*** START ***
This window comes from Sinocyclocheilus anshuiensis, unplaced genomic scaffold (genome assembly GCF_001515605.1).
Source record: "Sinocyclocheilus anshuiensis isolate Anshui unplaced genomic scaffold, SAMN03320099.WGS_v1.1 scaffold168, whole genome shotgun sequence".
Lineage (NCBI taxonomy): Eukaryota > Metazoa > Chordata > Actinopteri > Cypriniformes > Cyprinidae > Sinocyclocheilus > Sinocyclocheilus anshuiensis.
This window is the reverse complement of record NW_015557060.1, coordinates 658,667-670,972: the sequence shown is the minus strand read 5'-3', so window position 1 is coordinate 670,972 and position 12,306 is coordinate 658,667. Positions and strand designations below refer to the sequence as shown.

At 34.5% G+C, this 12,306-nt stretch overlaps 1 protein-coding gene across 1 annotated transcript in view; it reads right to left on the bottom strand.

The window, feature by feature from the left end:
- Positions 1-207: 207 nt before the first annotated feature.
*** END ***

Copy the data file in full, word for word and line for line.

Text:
This window comes from Sinocyclocheilus anshuiensis, unplaced genomic scaffold (genome assembly GCF_001515605.1).
Source record: "Sinocyclocheilus anshuiensis isolate Anshui unplaced genomic scaffold, SAMN03320099.WGS_v1.1 scaffold168, whole genome shotgun sequence".
Lineage (NCBI taxonomy): Eukaryota > Metazoa > Chordata > Actinopteri > Cypriniformes > Cyprinidae > Sinocyclocheilus > Sinocyclocheilus anshuiensis.
This window is the reverse complement of record NW_015557060.1, coordinates 658,667-670,972: the sequence shown is the minus strand read 5'-3', so window position 1 is coordinate 670,972 and position 12,306 is coordinate 658,667. Positions and strand designations below refer to the sequence as shown.

At 34.5% G+C, this 12,306-nt stretch overlaps 1 protein-coding gene across 1 annotated transcript in view; it reads right to left on the bottom strand.

The window, feature by feature from the left end:
- Positions 1-207: 207 nt before the first annotated feature.